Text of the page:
ABA Journal

Constitutional Law

8104 ABA Journal Constitutional Law articles.

4th Circuit vacates decision striking down age limit for handgun sales; is opinion still a ‘persuasive source’?

A federal appeals court has vacated its July decision finding that youths ages 18, 19 and 20 have a Second Amendment right to own handguns.

New York and other states have the right to limit concealed weapon permits, ABA says in amicus brief

State and local governments have long had the right to tailor firearm regulations to their own judgments about how best to protect public health and safety, the ABA told the U.S. Supreme Court on Tuesday.

Law prof’s memo told Pence he could give Trump election win as ‘ultimate arbiter’ in elector count

A conservative law professor wrote a memo telling then-Vice President Mike Pence how he could give then-President Donald Trump an election win when Congress counted Electoral College votes Jan. 6.

Newly minted lawyer challenges COVID restrictions in ‘impenetrable thicket’ of arguments

Ohio lawyer Thomas Renz quickly gained prominence in conservative circles by challenging COVID-19 mandates in a series of lawsuits filed after he passed the bar exam in November 2019 on his fifth try.

Supreme Court should uphold precedent in Mississippi abortion case, ABA amicus brief says

The ABA filed an amicus brief with the U.S. Supreme Court on Monday that asks justices to uphold Roe v. Wade and adhere to its precedent recognizing the right to an abortion prior to the viability of the fetus when it hears a case scheduled for the October term.

Alabama committee grapples with racism enshrined in state constitution as rewrite process begins

A committee of lawmakers and lay people are cutting racist language and outdated provisions from the Alabama Constitution after voters gave the go-ahead to begin the effort last fall.

Only 37% of US voters approve of Supreme Court’s handling of its job, poll finds

The U.S. Supreme Court’s approval rating has dropped to its lowest point since pollsters at Quinnipiac University began surveys on the question in 2004.

Only 37% of registered voters approve…

Dershowitz: Texas abortion bounty approach could be adopted in states that want to ban handgun ownership

Alan Dershowitz, a professor emeritus at Harvard Law School, is suggesting a political response to the Texas abortion law that offers $10,000 to private citizens who sue those who help secure abortions after about six weeks of pregnancy.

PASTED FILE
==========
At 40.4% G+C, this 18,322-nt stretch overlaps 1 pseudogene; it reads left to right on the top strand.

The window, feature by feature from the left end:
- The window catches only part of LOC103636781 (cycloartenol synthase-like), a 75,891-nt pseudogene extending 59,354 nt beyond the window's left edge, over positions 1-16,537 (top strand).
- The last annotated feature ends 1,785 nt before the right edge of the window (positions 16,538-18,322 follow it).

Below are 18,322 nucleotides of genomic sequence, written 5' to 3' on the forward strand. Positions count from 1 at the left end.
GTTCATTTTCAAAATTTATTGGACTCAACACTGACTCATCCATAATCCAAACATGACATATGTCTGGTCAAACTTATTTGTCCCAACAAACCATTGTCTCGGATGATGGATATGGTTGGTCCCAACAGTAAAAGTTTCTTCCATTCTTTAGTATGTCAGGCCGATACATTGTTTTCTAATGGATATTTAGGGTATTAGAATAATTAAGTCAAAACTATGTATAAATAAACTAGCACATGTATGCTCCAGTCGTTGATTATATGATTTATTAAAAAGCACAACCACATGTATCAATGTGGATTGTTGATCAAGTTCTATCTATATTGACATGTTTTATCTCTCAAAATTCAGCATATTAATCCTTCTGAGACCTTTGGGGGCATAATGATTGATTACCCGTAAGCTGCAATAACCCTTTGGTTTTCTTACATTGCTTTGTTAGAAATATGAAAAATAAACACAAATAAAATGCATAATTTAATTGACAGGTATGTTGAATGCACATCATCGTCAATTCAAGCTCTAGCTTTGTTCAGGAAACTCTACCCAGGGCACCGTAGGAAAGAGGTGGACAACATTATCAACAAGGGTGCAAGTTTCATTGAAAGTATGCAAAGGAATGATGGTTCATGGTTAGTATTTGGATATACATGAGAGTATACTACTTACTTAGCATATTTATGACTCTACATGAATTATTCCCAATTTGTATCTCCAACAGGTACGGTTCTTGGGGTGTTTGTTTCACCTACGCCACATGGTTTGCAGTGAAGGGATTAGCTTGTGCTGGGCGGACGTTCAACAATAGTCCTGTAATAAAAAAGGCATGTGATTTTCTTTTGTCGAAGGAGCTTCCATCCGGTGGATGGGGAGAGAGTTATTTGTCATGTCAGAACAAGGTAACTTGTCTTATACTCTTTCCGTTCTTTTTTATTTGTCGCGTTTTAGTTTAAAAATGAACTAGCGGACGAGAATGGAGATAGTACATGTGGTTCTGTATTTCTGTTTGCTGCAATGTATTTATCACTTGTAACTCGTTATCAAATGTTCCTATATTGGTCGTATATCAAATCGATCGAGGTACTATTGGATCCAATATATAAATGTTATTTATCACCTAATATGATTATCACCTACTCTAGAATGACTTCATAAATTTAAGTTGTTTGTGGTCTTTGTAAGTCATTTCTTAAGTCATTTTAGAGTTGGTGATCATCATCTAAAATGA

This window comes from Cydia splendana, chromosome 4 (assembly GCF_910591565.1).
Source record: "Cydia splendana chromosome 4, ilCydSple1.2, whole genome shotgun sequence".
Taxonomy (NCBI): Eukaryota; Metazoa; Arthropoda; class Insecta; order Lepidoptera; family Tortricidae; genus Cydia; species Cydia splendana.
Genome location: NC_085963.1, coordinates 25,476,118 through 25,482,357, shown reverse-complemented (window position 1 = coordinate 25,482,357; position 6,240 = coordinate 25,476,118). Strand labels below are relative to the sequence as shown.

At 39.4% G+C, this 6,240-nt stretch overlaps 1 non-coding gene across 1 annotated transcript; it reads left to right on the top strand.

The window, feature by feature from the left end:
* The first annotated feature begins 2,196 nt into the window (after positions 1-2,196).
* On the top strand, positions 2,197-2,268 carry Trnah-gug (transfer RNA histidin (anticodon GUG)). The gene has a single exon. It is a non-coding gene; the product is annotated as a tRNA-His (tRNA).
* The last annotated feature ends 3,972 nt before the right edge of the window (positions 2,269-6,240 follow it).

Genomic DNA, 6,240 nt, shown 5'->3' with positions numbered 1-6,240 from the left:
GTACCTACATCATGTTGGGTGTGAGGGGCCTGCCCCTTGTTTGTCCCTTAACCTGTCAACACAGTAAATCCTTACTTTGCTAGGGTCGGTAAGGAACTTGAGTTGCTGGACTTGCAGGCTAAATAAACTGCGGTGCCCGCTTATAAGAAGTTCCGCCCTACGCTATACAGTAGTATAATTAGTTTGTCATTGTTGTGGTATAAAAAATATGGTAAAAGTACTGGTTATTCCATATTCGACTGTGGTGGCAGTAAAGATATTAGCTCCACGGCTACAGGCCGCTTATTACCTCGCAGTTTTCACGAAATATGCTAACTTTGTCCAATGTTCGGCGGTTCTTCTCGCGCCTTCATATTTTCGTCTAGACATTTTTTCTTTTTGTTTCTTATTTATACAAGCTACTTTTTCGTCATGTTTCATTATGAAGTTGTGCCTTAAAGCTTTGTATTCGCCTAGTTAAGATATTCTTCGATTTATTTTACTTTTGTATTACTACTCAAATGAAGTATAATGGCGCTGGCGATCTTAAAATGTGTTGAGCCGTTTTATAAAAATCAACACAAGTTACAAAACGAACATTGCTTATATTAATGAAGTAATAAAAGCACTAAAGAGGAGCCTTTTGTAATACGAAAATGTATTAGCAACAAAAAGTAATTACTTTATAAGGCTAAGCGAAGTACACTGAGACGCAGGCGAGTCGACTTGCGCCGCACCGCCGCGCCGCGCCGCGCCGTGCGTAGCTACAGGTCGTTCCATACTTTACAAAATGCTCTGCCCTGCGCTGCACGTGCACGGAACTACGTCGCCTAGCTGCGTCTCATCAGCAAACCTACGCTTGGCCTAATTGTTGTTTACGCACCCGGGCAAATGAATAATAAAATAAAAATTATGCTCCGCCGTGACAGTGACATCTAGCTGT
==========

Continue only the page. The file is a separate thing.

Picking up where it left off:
Pot smell didn’t provide probable cause for juvenile’s arrest, top state court says

The Delaware Supreme Court has ruled that marijuana and cocaine seized after police arrested a juvenile should be suppressed because the pot smell emanating from the vehicle in which she was a passenger didn’t provide probable cause for her arrest.

Should federal officers get immunity for lies and beatings? SCOTUS is asked to decide

Three cert petitions ask the U.S. Supreme Court to rule that federal law enforcement officers and those who serve with them on joint task forces were not entitled to absolute immunity for violating constitutional rights of three people.

Cops’ use of pole camera to surveil partly fenced property was unconstitutional, state supreme court rules

Police officers in Colorado Springs, Colorado, violated the Fourth Amendment rights of a drug suspect when they erected a pole camera to record video of his partly fenced property for three months without obtaining a warrant, the Colorado Supreme Court has ruled.

DOJ relies on ruling against Eugene Debs in seeking to block Texas abortion law

The U.S. Department of Justice is relying on an 1894 U.S. Supreme Court ruling involving American Railway Union leader Eugene Debs in its lawsuit seeking to block a restrictive Texas abortion law.

Will employer vaccine mandate survive? OSHA would act under little-used statutory provision

President Joe Biden’s plan to require businesses with more than 100 workers to require vaccinations or testing relies on a little-used provision of a 1970 law.

Justice Barrett wants to dispel notion that Supreme Court is made up of ‘partisan hacks’

U.S. Supreme Court Justice Amy Coney Barrett said Sunday the justices are guided by judicial philosophies, rather than political views, but the public might not see it that way.

Weekly Briefs: ABA president remembers 9/11; female judges in Afghanistan live in fear

ABA president calls for spirit of cooperation in Sept. 11 statement

The ABA joins all of America in remembering the 20th anniversary of the Sept. 11, 2001, terrorist attacks, said…

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